The Douglas County Global Warming Coalition is planning a presentation about climate change and water in Douglas County for 6:30 p.m. Nov. 16 at the Douglas County Library.

John DeVoe, executive director of WaterWatch of Oregon, plans to teach participants about ways they can manage the impact of climate change on water and become part of the solution.

“WaterWatch is a strong advocate for protecting our rivers and steams,” said Jeff Dose, a retired fisheries biologist with the Umpqua National Forest and current member of the coalition’s aquatic working group.

Dose said he expects DeVoe to discuss how climate change is going to affect water resources in Douglas County and across the state of Oregon and what those potential effects might be.

“He’s a great speaker and WaterWatch is a very respected group,” Dose said.

Water is such an important commodity, Dose said, adding that he hopes DeVoe will speak about how climate change can impact water rights and appropriations.

“In winter time we have lots of water and we think it’s not an issue, but for the rest of the year, our rivers drop down pretty low and people get cut off,” Dose said. “If there’s something that affects water quality or quantity because of climate change, it’s going to have an impact on all of us.”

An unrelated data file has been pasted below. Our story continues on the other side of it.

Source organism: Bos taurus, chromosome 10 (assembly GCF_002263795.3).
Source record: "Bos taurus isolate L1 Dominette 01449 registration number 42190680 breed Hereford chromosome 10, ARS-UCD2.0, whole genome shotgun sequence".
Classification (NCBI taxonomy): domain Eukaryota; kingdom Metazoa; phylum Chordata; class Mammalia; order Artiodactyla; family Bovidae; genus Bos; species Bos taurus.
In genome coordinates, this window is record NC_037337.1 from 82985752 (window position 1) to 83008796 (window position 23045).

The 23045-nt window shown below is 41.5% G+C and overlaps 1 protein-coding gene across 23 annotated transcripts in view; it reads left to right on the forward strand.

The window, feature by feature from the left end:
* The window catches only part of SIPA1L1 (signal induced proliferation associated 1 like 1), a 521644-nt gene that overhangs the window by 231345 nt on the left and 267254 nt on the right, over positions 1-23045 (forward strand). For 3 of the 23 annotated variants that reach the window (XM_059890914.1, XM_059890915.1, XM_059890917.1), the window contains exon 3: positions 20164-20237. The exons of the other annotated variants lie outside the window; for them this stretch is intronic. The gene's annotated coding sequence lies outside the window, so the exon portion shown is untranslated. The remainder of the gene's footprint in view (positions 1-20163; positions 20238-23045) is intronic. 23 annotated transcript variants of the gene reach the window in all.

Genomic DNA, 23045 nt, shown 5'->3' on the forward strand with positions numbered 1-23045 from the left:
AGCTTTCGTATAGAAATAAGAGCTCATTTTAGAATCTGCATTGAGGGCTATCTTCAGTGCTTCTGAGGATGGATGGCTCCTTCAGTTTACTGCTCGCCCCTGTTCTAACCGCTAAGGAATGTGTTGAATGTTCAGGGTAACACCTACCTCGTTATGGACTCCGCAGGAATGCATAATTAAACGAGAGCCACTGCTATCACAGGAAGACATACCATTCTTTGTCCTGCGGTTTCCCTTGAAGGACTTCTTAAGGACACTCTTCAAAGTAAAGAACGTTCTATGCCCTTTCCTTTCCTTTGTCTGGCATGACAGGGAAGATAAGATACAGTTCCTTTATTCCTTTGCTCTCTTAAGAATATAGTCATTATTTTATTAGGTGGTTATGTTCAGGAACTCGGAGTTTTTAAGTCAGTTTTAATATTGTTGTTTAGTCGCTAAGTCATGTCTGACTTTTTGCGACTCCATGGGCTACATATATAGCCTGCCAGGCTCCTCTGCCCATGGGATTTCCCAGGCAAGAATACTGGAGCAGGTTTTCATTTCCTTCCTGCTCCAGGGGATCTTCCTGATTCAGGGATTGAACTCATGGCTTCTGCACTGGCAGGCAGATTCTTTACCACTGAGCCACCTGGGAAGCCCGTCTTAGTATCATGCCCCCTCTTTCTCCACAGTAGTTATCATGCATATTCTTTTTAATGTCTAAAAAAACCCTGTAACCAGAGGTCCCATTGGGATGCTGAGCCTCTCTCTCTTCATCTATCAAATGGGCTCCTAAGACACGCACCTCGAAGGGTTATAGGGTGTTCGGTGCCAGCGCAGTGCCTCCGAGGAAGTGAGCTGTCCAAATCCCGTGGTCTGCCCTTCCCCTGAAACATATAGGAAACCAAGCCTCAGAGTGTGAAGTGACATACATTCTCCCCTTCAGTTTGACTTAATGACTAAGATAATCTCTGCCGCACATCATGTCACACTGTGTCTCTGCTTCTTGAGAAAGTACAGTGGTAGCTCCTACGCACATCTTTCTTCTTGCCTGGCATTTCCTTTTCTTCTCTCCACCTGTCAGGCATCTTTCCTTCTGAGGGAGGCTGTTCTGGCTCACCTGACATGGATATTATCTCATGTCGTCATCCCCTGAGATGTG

The Douglas County Global Warming Coalition’s different working groups, including aquatic, forestry, sustainable agriculture and energy, come together frequently to discuss how climate change affects the county. The coalition has also sponsored two previous public forums, one on ocean acidification and the other on impacts to fresh water quality, quantity and wildlife.

For more information, call 541-672-9819.

Reporter Emily Hoard can be reached at 541-957-4217 or Or follow her on Twitter @hoard_emily.

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Business, Natural Resources and Outdoors Reporter

Emily Hoard is the business, outdoors and natural resources reporter for The News-Review. She can be reached at 541-957-4217 or by email at Follow her on Twitter @hoard_emily.

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(1) comment

Suzan Mesik

Why is this article from 2016 still showing two years later? Isn't there something else going on that is equally pertinent?

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